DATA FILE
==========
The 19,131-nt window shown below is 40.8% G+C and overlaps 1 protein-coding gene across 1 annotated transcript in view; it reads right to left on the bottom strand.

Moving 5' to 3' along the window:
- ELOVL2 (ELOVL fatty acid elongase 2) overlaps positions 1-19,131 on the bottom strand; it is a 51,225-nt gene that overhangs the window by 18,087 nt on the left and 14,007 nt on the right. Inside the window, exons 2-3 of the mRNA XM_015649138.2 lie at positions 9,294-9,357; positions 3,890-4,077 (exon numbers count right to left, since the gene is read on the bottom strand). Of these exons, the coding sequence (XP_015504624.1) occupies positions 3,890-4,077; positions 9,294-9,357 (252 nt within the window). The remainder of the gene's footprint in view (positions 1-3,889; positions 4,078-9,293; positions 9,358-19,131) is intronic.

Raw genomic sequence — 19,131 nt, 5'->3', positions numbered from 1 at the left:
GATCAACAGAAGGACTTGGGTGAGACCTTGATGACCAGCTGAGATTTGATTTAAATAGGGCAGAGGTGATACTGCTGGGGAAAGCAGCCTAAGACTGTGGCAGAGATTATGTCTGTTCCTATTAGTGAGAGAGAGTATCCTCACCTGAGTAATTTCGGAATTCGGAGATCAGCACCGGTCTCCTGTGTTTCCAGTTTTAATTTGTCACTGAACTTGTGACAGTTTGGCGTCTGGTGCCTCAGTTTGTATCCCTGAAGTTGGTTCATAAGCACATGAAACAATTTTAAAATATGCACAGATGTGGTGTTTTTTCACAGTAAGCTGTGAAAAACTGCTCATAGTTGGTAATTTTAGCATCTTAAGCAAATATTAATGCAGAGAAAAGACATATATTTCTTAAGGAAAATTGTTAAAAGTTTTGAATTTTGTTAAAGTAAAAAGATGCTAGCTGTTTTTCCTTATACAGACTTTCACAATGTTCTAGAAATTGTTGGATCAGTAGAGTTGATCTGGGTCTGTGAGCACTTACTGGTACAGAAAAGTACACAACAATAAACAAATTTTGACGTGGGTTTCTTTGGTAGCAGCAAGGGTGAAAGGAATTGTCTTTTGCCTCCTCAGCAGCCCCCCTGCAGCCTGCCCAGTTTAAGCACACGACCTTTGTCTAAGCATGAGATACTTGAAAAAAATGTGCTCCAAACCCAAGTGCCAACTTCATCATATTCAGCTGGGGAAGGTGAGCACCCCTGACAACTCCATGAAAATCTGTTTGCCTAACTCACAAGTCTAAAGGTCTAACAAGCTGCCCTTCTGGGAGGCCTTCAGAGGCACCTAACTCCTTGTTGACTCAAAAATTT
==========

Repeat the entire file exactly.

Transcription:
The 19,131-nt window shown below is 40.8% G+C and overlaps 1 protein-coding gene across 1 annotated transcript in view; it reads right to left on the bottom strand.

Moving 5' to 3' along the window:
- ELOVL2 (ELOVL fatty acid elongase 2) overlaps positions 1-19,131 on the bottom strand; it is a 51,225-nt gene that overhangs the window by 18,087 nt on the left and 14,007 nt on the right. Inside the window, exons 2-3 of the mRNA XM_015649138.2 lie at positions 9,294-9,357; positions 3,890-4,077 (exon numbers count right to left, since the gene is read on the bottom strand). Of these exons, the coding sequence (XP_015504624.1) occupies positions 3,890-4,077; positions 9,294-9,357 (252 nt within the window). The remainder of the gene's footprint in view (positions 1-3,889; positions 4,078-9,293; positions 9,358-19,131) is intronic.

Raw genomic sequence — 19,131 nt, 5'->3', positions numbered from 1 at the left:
GATCAACAGAAGGACTTGGGTGAGACCTTGATGACCAGCTGAGATTTGATTTAAATAGGGCAGAGGTGATACTGCTGGGGAAAGCAGCCTAAGACTGTGGCAGAGATTATGTCTGTTCCTATTAGTGAGAGAGAGTATCCTCACCTGAGTAATTTCGGAATTCGGAGATCAGCACCGGTCTCCTGTGTTTCCAGTTTTAATTTGTCACTGAACTTGTGACAGTTTGGCGTCTGGTGCCTCAGTTTGTATCCCTGAAGTTGGTTCATAAGCACATGAAACAATTTTAAAATATGCACAGATGTGGTGTTTTTTCACAGTAAGCTGTGAAAAACTGCTCATAGTTGGTAATTTTAGCATCTTAAGCAAATATTAATGCAGAGAAAAGACATATATTTCTTAAGGAAAATTGTTAAAAGTTTTGAATTTTGTTAAAGTAAAAAGATGCTAGCTGTTTTTCCTTATACAGACTTTCACAATGTTCTAGAAATTGTTGGATCAGTAGAGTTGATCTGGGTCTGTGAGCACTTACTGGTACAGAAAAGTACACAACAATAAACAAATTTTGACGTGGGTTTCTTTGGTAGCAGCAAGGGTGAAAGGAATTGTCTTTTGCCTCCTCAGCAGCCCCCCTGCAGCCTGCCCAGTTTAAGCACACGACCTTTGTCTAAGCATGAGATACTTGAAAAAAATGTGCTCCAAACCCAAGTGCCAACTTCATCATATTCAGCTGGGGAAGGTGAGCACCCCTGACAACTCCATGAAAATCTGTTTGCCTAACTCACAAGTCTAAAGGTCTAACAAGCTGCCCTTCTGGGAGGCCTTCAGAGGCACCTAACTCCTTGTTGACTCAAAAATTT